Life eternalized

Today is the last day of April. April 30, 2020.

It is also the last day of National Poetry Writing Month.

What a month to celebrate poetry. Thirty days (and more) of social distancing and worry and uncertainty. Thirty days of poems.

So I did it. A poem—or at least a draft—and blog each of the thirty days. Poetry journeyed with me through these uncertain days and will continue to be a traveling companion as April showers bring May flowers. . .


I went to see her new headstone
and the gate was open, just a crack.
Did someone sneak in

or out—

Cement kings and queens,
knights and pawns too
plot a resurrection
of memories in repose
Grandpa wearing his best Sunday suit
Ephremia Myers lying down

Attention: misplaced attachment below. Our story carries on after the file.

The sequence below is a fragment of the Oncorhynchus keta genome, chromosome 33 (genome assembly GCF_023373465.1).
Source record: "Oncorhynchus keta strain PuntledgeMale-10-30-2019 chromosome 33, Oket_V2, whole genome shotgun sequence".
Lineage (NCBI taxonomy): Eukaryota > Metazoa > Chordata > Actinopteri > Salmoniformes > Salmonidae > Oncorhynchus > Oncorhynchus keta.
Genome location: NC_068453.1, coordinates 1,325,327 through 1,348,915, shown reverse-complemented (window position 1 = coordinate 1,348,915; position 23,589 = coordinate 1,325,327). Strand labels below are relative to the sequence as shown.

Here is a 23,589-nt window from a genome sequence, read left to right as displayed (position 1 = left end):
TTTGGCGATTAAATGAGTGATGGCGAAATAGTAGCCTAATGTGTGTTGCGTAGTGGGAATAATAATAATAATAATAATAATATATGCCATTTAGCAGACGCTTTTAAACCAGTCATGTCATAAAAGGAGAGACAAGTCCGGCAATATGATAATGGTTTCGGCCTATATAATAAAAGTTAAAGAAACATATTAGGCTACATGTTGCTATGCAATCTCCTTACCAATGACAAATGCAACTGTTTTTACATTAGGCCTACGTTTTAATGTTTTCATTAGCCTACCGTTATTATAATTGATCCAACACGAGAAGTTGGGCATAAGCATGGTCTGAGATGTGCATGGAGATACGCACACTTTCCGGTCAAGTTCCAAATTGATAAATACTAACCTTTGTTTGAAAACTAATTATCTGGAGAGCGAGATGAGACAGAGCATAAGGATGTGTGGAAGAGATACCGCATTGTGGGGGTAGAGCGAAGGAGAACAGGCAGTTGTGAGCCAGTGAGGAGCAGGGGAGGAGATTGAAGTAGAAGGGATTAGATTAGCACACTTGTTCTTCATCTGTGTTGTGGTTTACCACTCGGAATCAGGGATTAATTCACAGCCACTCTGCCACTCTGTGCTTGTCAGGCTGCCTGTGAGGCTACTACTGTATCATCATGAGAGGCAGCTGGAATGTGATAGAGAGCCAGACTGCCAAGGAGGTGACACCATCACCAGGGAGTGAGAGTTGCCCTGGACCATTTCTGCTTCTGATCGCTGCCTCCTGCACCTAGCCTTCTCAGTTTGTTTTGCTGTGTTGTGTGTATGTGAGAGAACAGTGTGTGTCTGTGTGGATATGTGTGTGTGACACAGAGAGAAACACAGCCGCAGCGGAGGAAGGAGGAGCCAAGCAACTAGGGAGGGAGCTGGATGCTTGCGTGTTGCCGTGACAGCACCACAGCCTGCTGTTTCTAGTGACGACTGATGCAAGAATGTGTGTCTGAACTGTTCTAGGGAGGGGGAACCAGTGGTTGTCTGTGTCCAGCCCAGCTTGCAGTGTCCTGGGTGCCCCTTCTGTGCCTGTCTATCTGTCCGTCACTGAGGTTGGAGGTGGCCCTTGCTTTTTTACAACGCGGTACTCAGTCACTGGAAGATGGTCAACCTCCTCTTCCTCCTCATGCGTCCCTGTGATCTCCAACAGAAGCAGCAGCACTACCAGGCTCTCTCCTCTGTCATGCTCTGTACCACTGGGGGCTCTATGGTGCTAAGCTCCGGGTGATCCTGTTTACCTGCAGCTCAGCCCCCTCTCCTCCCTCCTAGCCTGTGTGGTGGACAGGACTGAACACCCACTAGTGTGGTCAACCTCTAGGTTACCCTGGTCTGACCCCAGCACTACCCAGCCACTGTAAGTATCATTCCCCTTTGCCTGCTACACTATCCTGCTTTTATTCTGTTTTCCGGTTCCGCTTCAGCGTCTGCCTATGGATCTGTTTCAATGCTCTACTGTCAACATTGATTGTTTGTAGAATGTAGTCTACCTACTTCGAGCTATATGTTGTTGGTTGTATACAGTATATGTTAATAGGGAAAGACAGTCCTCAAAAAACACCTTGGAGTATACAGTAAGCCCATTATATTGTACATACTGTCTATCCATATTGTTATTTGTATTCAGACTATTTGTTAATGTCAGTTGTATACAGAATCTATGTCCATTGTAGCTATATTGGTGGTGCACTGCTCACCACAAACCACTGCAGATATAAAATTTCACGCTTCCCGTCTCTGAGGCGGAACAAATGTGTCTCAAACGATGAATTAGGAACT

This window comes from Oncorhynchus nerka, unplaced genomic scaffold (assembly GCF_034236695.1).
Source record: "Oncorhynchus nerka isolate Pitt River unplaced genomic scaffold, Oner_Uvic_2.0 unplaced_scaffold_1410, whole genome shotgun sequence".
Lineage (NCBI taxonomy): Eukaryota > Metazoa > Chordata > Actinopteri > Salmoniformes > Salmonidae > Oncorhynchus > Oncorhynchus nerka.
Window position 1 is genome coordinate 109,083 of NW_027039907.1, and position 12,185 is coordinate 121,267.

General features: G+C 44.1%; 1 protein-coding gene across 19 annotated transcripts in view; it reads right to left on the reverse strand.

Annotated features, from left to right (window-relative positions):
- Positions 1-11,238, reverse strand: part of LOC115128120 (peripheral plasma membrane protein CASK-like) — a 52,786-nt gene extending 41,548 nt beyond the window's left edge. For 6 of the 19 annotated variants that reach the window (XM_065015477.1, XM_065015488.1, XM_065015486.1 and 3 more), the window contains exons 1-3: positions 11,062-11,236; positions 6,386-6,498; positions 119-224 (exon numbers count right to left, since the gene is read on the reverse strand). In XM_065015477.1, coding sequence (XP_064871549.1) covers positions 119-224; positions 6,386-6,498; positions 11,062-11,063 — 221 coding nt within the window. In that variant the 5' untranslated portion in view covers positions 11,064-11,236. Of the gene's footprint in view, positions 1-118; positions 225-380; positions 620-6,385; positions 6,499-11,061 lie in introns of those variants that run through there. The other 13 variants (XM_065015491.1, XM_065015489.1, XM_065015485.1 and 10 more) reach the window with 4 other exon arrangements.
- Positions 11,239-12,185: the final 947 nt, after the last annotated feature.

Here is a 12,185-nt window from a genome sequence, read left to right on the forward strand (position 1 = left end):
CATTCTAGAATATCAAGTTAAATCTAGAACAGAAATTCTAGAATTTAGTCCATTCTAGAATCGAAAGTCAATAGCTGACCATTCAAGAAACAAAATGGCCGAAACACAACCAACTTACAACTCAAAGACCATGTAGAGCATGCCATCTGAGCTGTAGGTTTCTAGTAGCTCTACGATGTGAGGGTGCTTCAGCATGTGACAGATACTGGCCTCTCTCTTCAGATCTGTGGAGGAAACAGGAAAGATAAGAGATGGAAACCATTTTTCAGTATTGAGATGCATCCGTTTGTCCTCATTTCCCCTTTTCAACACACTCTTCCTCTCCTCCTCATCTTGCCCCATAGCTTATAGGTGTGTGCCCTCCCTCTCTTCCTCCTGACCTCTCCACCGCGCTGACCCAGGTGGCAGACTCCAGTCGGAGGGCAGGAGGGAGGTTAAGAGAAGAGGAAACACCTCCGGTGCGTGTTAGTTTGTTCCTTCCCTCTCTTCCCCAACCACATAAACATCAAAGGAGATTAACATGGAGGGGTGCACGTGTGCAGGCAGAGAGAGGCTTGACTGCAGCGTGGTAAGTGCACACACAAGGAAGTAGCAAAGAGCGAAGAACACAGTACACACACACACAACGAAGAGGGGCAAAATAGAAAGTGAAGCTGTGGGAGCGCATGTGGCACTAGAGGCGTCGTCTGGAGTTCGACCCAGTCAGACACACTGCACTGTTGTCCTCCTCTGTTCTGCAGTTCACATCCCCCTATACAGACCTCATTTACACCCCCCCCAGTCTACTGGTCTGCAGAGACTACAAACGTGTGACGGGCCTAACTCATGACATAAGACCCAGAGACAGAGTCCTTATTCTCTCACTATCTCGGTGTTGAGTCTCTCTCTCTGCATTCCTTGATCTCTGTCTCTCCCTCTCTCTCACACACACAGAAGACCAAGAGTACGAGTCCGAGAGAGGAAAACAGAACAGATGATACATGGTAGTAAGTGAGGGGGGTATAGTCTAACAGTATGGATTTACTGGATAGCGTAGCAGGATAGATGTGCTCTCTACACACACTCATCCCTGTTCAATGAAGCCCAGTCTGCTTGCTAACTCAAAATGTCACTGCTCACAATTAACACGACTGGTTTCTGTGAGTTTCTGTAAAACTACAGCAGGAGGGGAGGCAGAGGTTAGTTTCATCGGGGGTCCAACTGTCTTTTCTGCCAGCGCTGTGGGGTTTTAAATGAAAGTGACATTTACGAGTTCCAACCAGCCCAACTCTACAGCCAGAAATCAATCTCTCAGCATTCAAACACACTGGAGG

next to her only child
(born September 6, 1885,
died October 4, 1991)
Uncle Lock and Aunt Mary
side by side
they always were—

I turn to leave,
muddy handprints
—dust to dust—
on my jeans
marked by remembering
mama is at rest

Or is she—

I key in the number to
Lady’s Funeral Home:
“There’s no death date
on my mother’s tombstone.
What should I do?”

What indeed?

I smiled.
She did too—I think.

Life eternal—


On the occasion of a graveside service, Spring 2020.

Sometimes the sea calls to us,
reaches out,
slips back,
calls out again,
never far away.

Sometimes love calls to us,
whispers to our hearts,
dances away with our spirits,
calls out again
never far away

Sometimes duty calls to us
sets our course
wounds our plans
calls out again
never far away

Sometimes music calls to us
delights our ears
fades into the mist
calls out again
never far away

Sometimes death calls to us
invites grief
carries away pain
calls out again
never far away

Always, God calls to us
sends a Comforter
holds our hearts
calls out again
never far away